How Customer Service in the QSR Industry is Evolving
3 Min Read By Steven Barrow Barlow
In today’s world, people are using food and beverage spaces differently than in decades past. Where the 80s brought on a burst of casual dining that left many quick-service restaurants struggling, the 90s saw a resurgence in popularity of fast-food franchises that gave way to the evolution of newer and more agile QSR brands.
Why brands need to innovate at the table-level in order to get—and keep—customers in their seats.
Starting at the turn of the century, though, the restaurant industry has experienced the rise of fast-casual dining, an option sitting pretty between casual dining and quick-service restaurant experiences in the eyes of many consumers. Since, the line between full service and limited service has been further blurred.
So what do these changing experiences mean for customer service? Interestingly, casual dining brands that are transitioning to a more fast-casual setting have shifted toward providing less service, while QSR brands are simultaneously making efforts to improve customer service by investing in the creation of facilities customers want to spend more time in.
In an era where full-service restaurants are constrained and pressured by labor costs and availability, the fast-casual model obviously remains relevant and appealing. Restaurants should be building places where people not only come, but stay. Given that in the U.S., the majority of sales are via drive-thru, operators have looked to increase inside utilization and sales.
The question quick-service brands need to ask themselves is, ‘How do we get people to use our locations and spend more time here?’ Such is the reason many QSRs are adding free WiFi, more comfortable seating and other attractive features to their units.
Casual dining brands that are transitioning to a more fast-casual setting have shifted toward providing less service, while QSR brands are simultaneously making efforts to improve customer service by investing in the creation of facilities customers want to spend more time in.
Operators are increasingly looking at how to upgrade their facilities to provide more service at a higher level. A lot of these brands have 4,000-square-foot stores, yet are only driving sales from the 250 square feet just behind the registers. You can only achieve a certain amount of sales from behind the counter, especially at peak traffic hours. Spreading out both the sales and service zone is an effective way to enhance operations and the experience for the guest, and the way to do that is through a service imprint at the table.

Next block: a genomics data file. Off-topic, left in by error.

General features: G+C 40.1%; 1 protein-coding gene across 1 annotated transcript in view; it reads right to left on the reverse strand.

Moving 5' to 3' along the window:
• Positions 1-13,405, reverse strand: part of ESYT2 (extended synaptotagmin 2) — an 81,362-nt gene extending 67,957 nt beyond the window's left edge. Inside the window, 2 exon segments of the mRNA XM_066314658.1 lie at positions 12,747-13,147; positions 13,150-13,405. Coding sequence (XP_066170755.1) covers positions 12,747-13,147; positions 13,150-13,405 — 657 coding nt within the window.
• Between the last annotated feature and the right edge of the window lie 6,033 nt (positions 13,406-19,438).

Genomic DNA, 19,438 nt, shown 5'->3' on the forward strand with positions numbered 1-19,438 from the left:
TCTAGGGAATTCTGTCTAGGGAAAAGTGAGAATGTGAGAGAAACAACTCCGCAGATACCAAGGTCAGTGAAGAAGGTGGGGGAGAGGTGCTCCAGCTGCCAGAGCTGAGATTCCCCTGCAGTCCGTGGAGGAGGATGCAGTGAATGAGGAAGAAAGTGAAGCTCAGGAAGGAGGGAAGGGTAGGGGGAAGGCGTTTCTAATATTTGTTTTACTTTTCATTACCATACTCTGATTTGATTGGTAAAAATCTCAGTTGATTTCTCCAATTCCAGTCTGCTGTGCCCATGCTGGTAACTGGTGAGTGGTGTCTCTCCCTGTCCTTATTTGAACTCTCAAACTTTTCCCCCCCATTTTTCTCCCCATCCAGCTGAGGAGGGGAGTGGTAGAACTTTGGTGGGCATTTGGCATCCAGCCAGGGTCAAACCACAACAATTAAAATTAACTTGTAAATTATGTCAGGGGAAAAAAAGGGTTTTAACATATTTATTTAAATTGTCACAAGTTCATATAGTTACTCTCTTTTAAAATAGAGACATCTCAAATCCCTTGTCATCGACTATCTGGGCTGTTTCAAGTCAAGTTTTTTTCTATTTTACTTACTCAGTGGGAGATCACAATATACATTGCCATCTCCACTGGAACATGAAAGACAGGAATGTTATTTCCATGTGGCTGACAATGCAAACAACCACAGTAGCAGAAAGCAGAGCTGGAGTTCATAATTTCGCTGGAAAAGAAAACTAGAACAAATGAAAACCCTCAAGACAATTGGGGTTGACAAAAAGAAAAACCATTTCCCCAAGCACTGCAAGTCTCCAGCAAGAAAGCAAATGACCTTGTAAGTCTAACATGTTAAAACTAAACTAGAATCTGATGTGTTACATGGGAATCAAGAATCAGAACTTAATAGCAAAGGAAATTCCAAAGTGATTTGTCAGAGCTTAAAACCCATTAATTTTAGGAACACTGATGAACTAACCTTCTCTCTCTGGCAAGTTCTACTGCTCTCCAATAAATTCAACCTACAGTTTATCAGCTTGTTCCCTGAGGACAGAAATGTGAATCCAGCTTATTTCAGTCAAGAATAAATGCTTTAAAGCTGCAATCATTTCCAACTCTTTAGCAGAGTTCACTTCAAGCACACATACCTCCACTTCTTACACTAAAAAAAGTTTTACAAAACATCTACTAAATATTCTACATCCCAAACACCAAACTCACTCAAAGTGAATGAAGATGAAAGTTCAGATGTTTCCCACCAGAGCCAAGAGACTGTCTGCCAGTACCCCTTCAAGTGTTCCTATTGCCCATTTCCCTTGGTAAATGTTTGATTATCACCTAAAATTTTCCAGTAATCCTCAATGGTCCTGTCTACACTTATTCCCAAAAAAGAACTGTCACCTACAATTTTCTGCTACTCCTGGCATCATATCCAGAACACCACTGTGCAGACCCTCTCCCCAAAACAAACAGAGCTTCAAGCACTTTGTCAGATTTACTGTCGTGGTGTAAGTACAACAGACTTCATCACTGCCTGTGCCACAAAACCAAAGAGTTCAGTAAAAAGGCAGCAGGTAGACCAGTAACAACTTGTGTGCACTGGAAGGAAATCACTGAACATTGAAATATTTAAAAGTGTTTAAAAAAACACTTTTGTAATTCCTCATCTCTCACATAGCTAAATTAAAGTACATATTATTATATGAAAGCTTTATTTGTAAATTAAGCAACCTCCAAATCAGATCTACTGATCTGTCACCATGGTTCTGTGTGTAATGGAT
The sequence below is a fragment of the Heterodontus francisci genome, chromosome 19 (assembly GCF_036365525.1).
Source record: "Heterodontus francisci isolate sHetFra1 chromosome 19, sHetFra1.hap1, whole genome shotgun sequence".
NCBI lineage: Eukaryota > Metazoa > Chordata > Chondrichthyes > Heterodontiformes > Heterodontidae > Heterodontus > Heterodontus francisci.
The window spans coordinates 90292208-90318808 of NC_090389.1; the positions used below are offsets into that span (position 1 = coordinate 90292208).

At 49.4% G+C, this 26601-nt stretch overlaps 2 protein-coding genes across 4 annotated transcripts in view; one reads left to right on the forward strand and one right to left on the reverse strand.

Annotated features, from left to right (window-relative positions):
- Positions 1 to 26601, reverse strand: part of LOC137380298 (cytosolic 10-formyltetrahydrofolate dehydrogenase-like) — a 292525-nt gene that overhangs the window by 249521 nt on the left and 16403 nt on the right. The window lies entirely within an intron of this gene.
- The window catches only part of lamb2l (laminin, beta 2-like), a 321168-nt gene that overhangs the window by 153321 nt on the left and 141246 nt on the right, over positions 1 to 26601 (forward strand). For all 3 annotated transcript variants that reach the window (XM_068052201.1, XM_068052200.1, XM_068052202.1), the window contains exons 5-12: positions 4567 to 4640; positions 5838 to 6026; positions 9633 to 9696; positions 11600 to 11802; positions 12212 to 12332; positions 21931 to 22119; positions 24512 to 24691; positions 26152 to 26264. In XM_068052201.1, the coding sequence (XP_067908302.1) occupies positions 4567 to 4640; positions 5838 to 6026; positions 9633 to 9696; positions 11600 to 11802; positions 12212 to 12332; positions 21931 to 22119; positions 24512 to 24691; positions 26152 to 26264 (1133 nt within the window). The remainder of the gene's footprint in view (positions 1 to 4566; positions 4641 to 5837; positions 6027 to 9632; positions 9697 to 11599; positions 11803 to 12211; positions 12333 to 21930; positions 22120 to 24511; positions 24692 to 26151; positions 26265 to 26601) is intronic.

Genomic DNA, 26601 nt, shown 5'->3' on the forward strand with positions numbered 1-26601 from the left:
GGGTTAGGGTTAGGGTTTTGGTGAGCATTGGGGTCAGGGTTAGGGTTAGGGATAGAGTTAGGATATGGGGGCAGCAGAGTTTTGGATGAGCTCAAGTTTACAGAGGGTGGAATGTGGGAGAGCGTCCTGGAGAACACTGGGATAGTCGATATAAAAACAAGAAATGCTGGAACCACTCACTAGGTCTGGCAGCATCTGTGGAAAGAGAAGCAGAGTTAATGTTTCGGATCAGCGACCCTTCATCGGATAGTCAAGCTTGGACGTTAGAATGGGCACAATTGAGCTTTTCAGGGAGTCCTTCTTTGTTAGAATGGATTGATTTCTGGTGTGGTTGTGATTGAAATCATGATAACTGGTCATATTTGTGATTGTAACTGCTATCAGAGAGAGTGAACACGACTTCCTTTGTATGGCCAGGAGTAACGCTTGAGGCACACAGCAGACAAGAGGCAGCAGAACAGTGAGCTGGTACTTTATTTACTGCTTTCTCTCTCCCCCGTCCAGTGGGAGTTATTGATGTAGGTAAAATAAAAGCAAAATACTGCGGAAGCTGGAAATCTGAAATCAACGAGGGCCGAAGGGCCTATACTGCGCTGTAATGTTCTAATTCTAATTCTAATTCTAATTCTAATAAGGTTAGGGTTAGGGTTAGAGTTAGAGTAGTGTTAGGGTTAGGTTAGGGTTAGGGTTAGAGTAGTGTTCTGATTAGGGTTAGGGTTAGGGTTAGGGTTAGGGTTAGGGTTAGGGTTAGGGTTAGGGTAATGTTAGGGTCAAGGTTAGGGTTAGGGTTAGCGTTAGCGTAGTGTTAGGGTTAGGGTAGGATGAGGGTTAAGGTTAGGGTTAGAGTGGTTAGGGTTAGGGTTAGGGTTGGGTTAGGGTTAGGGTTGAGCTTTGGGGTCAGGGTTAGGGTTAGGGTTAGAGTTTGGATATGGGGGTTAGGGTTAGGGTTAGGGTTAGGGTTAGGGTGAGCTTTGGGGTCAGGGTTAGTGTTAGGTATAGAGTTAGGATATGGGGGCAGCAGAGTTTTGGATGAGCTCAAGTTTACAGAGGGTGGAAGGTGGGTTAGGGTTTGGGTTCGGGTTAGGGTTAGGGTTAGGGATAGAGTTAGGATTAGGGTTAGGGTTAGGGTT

When Chick-fil-A, a brand nationally recognized for its superior customer service, engaged Kallpod’s tableside service bell at three Houston-area locations last summer, data revealed a 500 percent increase in re-order revenue and significant service score increases after installation.
Financially speaking, it behooves restaurant operators to tackle customer service through technology because it improves service by leveraging existing staff, equipping them with technology that extends the service offering to more than just a one-transaction encounter.
As Americans, we’re conditioned to eat quickly and leave fast-food restaurants. It’s been interesting to see that shift, which has, in turn, made what Chick-fil-A has done pretty incredible. They experience so much traffic that locations become constrained around certain dayparts; at lunch, they’re almost at capacity. With a tech-enabled service imprint at the table, locations are able to increase capacity by spreading out sales and service requests across the entire restaurant. It eliminates the need for the sales counter to have to fill service requests and improves sales capacity at peak hours by keeping people in their seats and creating a second purchase occasion that has really helped with dessert sales.
As far as how things will continue changing in the realm of customer service, anything brands can do to wow the guest is positive. In QSR environments, customers are being wowed with technology. There’s a lot of potential because of the current way people think of the space, and risks are limited because customers don’t expect much anyway. Chick-fil-A has a person designated as a dining room server; technology has provided a way to make that person’s job more effective and efficient. In turn, that plays into making the environment more pleasant and achieving a higher level of customer service.